In Halakhic Man, Joseph Soloveitchik responds to Kierkegaard and Heschel’s emphasis on the interiority of religious experience. Both Heschel (an extremely knowledgeable scholar of Judaism who was a rabbi in the mystical Hassidic tradition) and Kierkegaard (who wrote extensively on the internal struggle to know God as the primary mode of religious experience) would be considered examples of "religious man" for Soloveitchik. In Halakhic Man, Soloveitchik seeks to shift the paradigm of religion from one of "religious experience," consciousness, and interiority (i.e. profound meditations of the nature of the soul, the self, and God) to a more worldly "Lawfulness." According to Soloveitchik, Halakha (the Jewish code of law) is a better expression of religious identity and passion than the unthinking mysticism and piety of the religious or spiritual human. After all, Halakhic (lawful) man is motivated by a “passionate love of the truth” and all his actions are intended to bring him closer to God and God closer to the world. This more worldly approach to Judaism not only allows the human being to approach God, but also brings God closer to the world. This is because following the mitzvoth contained within the halakha is a positive moral action which improves the world and the person obeying the mitzvoth.
Throughout Halakhic Man, Soloveitchik often returns to his three-part construction of the “cognitive man,” the “religious man,” and the “Halakhic man.” “Cognitive man” is a modern, scientifically-minded rational human who seeks to rationalize everything and explain occurrences in terms of rule-following natural phenomena. “Religious man” is a mystical believer in divine mysteries and internal ecstatic religious experience. “Halakhic man” takes the analytic, rational nature of “scientific man” and combines it with the love of the divine central to religious man’s character. Halakhic man is also committed to living under God’s law.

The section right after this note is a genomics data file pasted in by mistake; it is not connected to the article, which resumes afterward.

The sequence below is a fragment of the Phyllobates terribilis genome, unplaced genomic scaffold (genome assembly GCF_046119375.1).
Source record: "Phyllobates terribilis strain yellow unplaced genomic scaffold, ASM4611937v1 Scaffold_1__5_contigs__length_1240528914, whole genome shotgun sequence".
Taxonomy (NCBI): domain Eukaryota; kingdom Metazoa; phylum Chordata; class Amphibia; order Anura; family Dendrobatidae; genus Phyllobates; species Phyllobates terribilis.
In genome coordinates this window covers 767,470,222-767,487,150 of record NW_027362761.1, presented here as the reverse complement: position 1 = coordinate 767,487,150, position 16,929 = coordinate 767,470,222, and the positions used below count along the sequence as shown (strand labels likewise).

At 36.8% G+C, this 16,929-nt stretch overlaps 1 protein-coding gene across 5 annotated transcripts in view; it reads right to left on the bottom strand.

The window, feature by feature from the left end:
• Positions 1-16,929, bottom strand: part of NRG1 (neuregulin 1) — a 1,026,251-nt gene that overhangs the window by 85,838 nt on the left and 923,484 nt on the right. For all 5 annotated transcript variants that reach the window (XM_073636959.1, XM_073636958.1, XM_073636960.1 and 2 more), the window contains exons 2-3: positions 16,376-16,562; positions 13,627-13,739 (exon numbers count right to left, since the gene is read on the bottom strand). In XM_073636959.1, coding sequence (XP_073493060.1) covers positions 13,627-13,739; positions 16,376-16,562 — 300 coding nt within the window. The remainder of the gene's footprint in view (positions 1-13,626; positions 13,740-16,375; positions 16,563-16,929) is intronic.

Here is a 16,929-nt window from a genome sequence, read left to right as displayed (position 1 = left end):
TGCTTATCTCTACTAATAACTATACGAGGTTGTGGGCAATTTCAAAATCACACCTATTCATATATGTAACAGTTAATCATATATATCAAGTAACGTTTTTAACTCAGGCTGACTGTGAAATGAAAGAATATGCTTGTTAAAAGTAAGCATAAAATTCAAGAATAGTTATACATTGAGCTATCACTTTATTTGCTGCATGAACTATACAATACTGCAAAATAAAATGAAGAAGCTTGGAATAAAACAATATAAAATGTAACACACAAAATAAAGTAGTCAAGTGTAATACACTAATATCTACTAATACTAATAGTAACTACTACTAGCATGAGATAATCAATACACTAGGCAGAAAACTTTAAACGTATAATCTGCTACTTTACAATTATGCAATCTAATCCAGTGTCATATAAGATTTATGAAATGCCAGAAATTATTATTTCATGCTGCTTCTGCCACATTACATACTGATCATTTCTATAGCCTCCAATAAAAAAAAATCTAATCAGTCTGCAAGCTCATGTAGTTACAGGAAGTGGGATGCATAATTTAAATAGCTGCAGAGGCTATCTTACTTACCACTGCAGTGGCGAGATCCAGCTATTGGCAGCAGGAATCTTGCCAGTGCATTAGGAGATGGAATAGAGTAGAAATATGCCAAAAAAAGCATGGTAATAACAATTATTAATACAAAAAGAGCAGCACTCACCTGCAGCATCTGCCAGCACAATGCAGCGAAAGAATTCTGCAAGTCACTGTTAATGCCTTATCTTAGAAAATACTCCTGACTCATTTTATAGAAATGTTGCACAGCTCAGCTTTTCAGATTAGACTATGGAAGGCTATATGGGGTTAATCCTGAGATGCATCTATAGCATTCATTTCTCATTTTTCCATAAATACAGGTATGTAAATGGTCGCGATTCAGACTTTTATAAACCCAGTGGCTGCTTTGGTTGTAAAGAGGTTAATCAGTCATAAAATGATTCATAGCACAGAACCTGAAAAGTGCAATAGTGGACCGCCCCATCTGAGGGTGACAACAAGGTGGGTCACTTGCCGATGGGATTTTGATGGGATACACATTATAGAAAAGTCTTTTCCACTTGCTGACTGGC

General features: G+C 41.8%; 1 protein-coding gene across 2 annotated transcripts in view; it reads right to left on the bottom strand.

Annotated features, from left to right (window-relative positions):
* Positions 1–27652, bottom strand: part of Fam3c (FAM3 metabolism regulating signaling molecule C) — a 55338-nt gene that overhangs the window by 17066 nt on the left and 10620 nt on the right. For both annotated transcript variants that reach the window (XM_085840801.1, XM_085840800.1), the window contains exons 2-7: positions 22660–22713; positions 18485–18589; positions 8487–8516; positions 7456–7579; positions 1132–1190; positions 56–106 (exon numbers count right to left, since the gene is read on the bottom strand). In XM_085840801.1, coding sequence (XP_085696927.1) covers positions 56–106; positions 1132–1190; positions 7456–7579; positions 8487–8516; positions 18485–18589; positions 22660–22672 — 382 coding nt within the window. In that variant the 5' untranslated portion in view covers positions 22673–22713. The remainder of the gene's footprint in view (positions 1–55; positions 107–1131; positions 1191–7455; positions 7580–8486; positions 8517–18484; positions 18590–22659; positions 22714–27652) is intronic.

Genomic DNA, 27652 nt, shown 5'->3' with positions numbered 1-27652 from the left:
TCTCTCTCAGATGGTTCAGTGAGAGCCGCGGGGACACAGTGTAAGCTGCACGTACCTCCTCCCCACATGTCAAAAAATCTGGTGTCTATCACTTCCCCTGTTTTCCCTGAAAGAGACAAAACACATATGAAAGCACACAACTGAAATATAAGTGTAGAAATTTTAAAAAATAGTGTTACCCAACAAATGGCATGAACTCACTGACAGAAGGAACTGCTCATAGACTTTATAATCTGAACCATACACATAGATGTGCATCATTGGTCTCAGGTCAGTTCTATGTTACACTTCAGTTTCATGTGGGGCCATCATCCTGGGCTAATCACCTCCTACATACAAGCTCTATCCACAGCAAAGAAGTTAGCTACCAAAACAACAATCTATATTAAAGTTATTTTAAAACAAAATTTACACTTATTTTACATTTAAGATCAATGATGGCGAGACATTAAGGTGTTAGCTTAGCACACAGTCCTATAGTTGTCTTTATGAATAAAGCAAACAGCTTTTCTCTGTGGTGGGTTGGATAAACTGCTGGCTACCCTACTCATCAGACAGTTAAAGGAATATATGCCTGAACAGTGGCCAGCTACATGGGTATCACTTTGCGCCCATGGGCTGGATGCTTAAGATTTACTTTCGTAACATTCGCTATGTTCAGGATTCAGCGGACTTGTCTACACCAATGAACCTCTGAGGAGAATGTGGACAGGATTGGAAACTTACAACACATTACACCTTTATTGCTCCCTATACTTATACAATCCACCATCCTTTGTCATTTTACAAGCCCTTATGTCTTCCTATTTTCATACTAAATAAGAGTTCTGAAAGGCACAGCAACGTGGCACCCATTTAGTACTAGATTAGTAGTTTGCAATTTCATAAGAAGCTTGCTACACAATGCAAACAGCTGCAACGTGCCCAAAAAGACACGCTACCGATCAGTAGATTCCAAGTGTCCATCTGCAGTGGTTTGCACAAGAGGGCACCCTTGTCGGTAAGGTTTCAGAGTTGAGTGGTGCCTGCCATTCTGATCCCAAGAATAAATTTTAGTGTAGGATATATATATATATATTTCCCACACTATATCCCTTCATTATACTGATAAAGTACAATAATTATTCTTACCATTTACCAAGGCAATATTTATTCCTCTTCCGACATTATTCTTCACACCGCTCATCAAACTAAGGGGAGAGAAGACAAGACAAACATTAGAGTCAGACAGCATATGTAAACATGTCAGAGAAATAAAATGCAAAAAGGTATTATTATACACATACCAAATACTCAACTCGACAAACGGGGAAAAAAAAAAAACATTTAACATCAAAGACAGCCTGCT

Kierkegaard says that to love one’s neighbor perfectly as Jesus did is “the fulfilling of the law.” (Works of Love, 103) However, R. Soloveitchik would say in response that “living under the law” requires much more than "loving the neighbor" and points to a much larger body of law (Jewish Halakha) that gives the Jew the ability to connect to God in a much more concrete way. In general, Christianity de-emphasizes law and the Torah’s commandments, emphasizing faith in God and general morality. Judaism emphasizes law and the Commandments. Soloveitchik’s purpose in writing Halakhic Man is to explain to the secular Jew and other lay-readers the benefits of Orthodox Judaism’s focus on externalized law over internalized faith as a way for humans to add meaning to their own lives and transcend their base humanity. For the Halakhic man, being religious and spiritual is not about correct mindfulness alone (though this may have its part in the religious experience) but is rather about right action. Right moral action is part and parcel in following God’s Halakha, given to the Jews as part of the Torah at Sinai.
A classic example from the book of Halakhic Man using the law to add meaning to his own life is Soloveitchik’s explanation of the religious Jew’s reaction to a beautiful sunrise or sunset:
“When halakhic man looks to see the western horizon and sees the fading rays of the setting sun or to the eastern horizon and sees the first light of dawn…he knows that this sunset or sunrise imposes upon him anew obligations and commandments. Dawn and sunrise obligate him to fulfill those commandments that are performed during the day: the recitation of the morning Shema, tzitzit, tefillin, the morning prayer...It is not anything transcendent that creates holiness but rather the visible reality…” (Halakhic Man, 52)
Instead of simply wondering at the beauty and mystery of God’s creation as the mystic “religious man” (like Kierkegaard or Heschel), Soloveitchik’s “Halakhic man” has rigorous laws to follow for every new natural phenomena and life cycle event he encounters, thereby sanctifying his life and the existence of the universe with each day. The Halakha is Soloveitchik’s answer to the question of how to make a human being’s life meaningful
Additional books by Joseph Soloveitchik:
See also: Jewish existentialism